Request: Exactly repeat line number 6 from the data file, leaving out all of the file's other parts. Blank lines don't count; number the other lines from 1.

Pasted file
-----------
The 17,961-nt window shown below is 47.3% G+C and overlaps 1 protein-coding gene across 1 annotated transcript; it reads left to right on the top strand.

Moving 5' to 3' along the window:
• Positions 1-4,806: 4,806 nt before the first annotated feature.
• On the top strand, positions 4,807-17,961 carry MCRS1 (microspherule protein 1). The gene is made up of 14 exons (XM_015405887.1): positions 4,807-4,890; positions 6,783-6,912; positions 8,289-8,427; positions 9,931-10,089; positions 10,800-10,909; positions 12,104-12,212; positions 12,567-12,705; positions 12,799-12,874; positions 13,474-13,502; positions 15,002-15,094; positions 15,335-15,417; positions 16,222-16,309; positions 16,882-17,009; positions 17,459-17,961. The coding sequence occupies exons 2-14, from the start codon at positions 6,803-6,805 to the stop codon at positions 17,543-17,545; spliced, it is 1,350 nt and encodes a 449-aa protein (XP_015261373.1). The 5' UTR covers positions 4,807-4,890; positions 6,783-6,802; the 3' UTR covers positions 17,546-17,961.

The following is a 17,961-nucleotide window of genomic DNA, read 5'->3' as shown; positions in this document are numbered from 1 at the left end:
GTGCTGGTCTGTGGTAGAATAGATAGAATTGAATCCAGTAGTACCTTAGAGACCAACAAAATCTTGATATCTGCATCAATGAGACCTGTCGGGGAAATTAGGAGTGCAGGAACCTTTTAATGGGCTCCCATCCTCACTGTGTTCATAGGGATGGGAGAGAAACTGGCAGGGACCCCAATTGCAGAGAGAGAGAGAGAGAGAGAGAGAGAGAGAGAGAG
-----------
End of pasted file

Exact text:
GTGCTGGTCTGTGGTAGAATAGATAGAATTGAATCCAGTAGTACCTTAGAGACCAACAAAATCTTGATATCTGCATCAATGAGACCTGTCGGGGAAATTAGGAGTGCAGGAACCTTTTAATGGGCTCCCATCCTCACTGTGTTCATAGGGATGGGAGAGAAACTGGCAGGGACCCCAATTGCAGAGAGAGAGAGAGAGAGAGAGAGAGAGAGAGAGAG